Big year for the festival

Simon Brouder

Next August The Rose of Tralee will mark its 60th anniversary, and this year's festival is sure to be an occasion to remember.

However, the world-famous pageant also had a notable year in 2018, with last year's event giving rise to some of the most memorable events in the Rose's storied history.

Ireland's best-known festival - love it or hate it - is always one of the most talked about TV events of the year, and last August provided plenty to talk about around the office water cooler.  

The main talking point was, of course the winner, and the 2018 Rose of Tralee, Kirsten Mate Maher, has proven to be an inspired choice.     

The Waterford woman - who is the first African Irish woman to win the title - has proven enormously popular and, following in the footsteps of Maria Walsh, has helped breathe new life into the festival.     

Unfortunately - and sadly predictably - much of the focus after her win was on Ms Mate Maher's cultural background, though the ebullient 21-year-old has done her level best to move attention away from her heritage.   

That hasn't come without its challenges, as was evidenced at her very first press conference - in Tralee Town Park - the morning after her win, when the issue of ethnicity was raised repeatedly. The line of questioning may well have irritated the young woman but, displaying characteristic poise, she dealt with the matter in polite but withering fashion.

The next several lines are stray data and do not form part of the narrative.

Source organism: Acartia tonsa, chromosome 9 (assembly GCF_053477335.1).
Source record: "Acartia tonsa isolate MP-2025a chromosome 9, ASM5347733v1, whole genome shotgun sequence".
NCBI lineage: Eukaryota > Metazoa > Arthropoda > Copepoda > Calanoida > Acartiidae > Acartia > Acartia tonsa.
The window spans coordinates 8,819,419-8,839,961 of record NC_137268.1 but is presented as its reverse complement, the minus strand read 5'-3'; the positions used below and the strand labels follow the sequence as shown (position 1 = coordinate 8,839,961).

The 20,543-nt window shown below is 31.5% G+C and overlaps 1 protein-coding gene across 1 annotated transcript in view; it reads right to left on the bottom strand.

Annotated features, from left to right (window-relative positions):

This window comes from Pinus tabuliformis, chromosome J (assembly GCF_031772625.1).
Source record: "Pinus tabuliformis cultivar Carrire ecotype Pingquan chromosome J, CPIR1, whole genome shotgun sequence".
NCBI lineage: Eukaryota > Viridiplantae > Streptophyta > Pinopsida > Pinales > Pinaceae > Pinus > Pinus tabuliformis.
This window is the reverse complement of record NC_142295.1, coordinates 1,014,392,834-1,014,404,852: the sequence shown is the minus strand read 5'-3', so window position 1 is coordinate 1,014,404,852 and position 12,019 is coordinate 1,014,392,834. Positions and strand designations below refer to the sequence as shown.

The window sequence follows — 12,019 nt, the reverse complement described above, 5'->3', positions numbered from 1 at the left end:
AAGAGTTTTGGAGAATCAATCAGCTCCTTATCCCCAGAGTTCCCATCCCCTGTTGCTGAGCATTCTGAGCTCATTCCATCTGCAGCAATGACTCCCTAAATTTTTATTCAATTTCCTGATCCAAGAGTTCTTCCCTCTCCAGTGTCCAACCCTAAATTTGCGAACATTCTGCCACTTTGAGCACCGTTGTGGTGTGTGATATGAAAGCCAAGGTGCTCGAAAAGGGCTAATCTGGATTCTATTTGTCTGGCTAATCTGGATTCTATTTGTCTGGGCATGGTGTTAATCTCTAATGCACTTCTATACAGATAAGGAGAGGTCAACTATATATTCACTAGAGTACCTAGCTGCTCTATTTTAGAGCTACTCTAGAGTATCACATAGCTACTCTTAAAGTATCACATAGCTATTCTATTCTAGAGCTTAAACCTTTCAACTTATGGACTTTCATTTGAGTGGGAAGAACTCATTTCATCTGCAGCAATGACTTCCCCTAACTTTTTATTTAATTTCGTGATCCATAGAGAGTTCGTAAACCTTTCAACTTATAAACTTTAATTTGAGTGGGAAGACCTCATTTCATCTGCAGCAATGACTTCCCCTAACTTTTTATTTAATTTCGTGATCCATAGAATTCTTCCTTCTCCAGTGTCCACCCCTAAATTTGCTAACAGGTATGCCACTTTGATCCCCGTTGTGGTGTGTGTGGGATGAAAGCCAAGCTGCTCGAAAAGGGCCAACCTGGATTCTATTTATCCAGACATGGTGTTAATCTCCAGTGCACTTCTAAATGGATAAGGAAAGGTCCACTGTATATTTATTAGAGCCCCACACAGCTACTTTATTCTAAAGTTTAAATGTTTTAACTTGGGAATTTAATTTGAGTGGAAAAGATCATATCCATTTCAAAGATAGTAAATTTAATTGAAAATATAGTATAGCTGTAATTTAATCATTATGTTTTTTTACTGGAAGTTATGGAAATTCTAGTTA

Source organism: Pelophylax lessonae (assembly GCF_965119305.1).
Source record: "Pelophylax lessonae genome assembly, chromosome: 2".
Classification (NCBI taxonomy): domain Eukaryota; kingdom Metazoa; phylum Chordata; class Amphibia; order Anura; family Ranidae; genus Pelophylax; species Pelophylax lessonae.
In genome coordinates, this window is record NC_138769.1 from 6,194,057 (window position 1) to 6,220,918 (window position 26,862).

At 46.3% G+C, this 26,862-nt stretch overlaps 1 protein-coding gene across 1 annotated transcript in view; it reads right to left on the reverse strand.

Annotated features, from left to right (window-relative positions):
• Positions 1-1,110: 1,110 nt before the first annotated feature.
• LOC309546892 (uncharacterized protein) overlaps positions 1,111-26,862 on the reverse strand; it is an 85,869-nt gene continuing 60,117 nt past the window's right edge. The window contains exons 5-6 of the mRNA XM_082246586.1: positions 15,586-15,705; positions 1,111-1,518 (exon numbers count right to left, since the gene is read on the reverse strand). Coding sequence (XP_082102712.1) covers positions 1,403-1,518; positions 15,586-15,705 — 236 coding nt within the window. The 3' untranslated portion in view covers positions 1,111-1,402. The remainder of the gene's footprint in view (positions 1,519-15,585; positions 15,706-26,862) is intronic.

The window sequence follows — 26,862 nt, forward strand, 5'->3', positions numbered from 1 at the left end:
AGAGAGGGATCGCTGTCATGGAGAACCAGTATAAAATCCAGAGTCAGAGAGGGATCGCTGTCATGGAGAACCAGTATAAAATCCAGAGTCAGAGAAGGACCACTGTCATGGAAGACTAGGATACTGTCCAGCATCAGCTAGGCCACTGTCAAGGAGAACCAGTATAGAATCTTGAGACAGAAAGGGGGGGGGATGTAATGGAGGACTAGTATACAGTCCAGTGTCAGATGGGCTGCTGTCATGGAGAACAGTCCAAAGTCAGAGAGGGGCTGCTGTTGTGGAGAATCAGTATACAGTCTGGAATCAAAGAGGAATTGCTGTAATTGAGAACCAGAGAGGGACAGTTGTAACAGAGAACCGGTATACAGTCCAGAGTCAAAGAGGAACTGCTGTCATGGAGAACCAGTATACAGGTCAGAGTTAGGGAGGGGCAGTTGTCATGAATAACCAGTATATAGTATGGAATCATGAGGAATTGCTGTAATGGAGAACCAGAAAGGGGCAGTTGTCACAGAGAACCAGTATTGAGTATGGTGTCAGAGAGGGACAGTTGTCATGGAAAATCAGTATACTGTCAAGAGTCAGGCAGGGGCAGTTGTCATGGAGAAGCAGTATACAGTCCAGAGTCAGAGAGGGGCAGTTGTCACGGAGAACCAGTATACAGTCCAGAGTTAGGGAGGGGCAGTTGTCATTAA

Asked if she found the obsessive focus on her race annoying, Ms Mate Maher was forthright in her response. 

"I'm really proud of my Zambian roots and I do want to bring that across. Yes I'm half Zambian, but you shouldn't be focusing in on the fact that I'm tanned or the fact that my hair is a little bit different," she said.

She saved the best for last: "There actually are other Irish people with curly hair like mine."

While the media focus on her background (and I appreciate the irony that I am dwelling on it here) was surely an annoyance, worse was to come. Just days after her victory, Kirsten and her boyfriend were subjected to some horrendous abuse when, at the end of an evening out in Kilkenny, they were accosted by a pair of racist lowlives in a take-away. Gardaí were called and an investigation was launched, but Kirsten, again displaying a commendable degree of restraint, sought to dampen down media discussion of the disgusting incident and opted not to discuss it publicly.             

The Rose of Tralee company did issue a brief statement on the matter but, like Kirsten, they were also eager to end the focus on the Rose's race. "Regrettably, Kirsten has been subjected to racial abuse from people in the past, and it is something that she and many others in Ireland have to deal with on a regular basis," a spokesperson for the Rose of Tralee festival said.